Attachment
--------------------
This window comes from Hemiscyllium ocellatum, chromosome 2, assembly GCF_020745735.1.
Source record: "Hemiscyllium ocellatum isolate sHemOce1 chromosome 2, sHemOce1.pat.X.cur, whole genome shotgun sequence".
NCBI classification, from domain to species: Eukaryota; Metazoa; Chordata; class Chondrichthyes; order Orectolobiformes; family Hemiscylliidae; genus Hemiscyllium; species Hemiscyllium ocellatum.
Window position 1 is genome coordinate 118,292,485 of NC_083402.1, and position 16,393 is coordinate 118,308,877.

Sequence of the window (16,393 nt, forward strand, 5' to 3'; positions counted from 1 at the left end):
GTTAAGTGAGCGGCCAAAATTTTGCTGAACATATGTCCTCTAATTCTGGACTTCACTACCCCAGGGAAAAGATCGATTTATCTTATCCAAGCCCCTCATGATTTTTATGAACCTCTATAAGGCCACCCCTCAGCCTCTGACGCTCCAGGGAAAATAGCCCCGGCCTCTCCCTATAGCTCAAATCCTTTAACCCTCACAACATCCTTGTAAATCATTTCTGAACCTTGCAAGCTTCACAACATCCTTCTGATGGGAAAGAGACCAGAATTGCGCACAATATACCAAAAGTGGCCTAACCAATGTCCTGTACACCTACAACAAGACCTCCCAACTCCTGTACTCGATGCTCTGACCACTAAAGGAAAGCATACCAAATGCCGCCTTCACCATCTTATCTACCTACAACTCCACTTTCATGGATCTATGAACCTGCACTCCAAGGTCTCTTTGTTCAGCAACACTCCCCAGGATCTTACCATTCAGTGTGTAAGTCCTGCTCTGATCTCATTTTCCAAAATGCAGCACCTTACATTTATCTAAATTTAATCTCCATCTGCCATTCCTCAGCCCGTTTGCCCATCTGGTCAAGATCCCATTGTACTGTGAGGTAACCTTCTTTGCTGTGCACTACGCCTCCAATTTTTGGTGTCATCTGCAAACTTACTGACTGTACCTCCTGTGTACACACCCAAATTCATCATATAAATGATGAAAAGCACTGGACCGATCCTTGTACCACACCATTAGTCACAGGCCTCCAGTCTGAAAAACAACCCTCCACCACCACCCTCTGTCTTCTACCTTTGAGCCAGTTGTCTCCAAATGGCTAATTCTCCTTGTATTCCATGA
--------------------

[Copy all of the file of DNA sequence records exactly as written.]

This window comes from Hemiscyllium ocellatum, chromosome 2, assembly GCF_020745735.1.
Source record: "Hemiscyllium ocellatum isolate sHemOce1 chromosome 2, sHemOce1.pat.X.cur, whole genome shotgun sequence".
NCBI classification, from domain to species: Eukaryota; Metazoa; Chordata; class Chondrichthyes; order Orectolobiformes; family Hemiscylliidae; genus Hemiscyllium; species Hemiscyllium ocellatum.
Window position 1 is genome coordinate 118,292,485 of NC_083402.1, and position 16,393 is coordinate 118,308,877.

Sequence of the window (16,393 nt, forward strand, 5' to 3'; positions counted from 1 at the left end):
GTTAAGTGAGCGGCCAAAATTTTGCTGAACATATGTCCTCTAATTCTGGACTTCACTACCCCAGGGAAAAGATCGATTTATCTTATCCAAGCCCCTCATGATTTTTATGAACCTCTATAAGGCCACCCCTCAGCCTCTGACGCTCCAGGGAAAATAGCCCCGGCCTCTCCCTATAGCTCAAATCCTTTAACCCTCACAACATCCTTGTAAATCATTTCTGAACCTTGCAAGCTTCACAACATCCTTCTGATGGGAAAGAGACCAGAATTGCGCACAATATACCAAAAGTGGCCTAACCAATGTCCTGTACACCTACAACAAGACCTCCCAACTCCTGTACTCGATGCTCTGACCACTAAAGGAAAGCATACCAAATGCCGCCTTCACCATCTTATCTACCTACAACTCCACTTTCATGGATCTATGAACCTGCACTCCAAGGTCTCTTTGTTCAGCAACACTCCCCAGGATCTTACCATTCAGTGTGTAAGTCCTGCTCTGATCTCATTTTCCAAAATGCAGCACCTTACATTTATCTAAATTTAATCTCCATCTGCCATTCCTCAGCCCGTTTGCCCATCTGGTCAAGATCCCATTGTACTGTGAGGTAACCTTCTTTGCTGTGCACTACGCCTCCAATTTTTGGTGTCATCTGCAAACTTACTGACTGTACCTCCTGTGTACACACCCAAATTCATCATATAAATGATGAAAAGCACTGGACCGATCCTTGTACCACACCATTAGTCACAGGCCTCCAGTCTGAAAAACAACCCTCCACCACCACCCTCTGTCTTCTACCTTTGAGCCAGTTGTCTCCAAATGGCTAATTCTCCTTGTATTCCATGA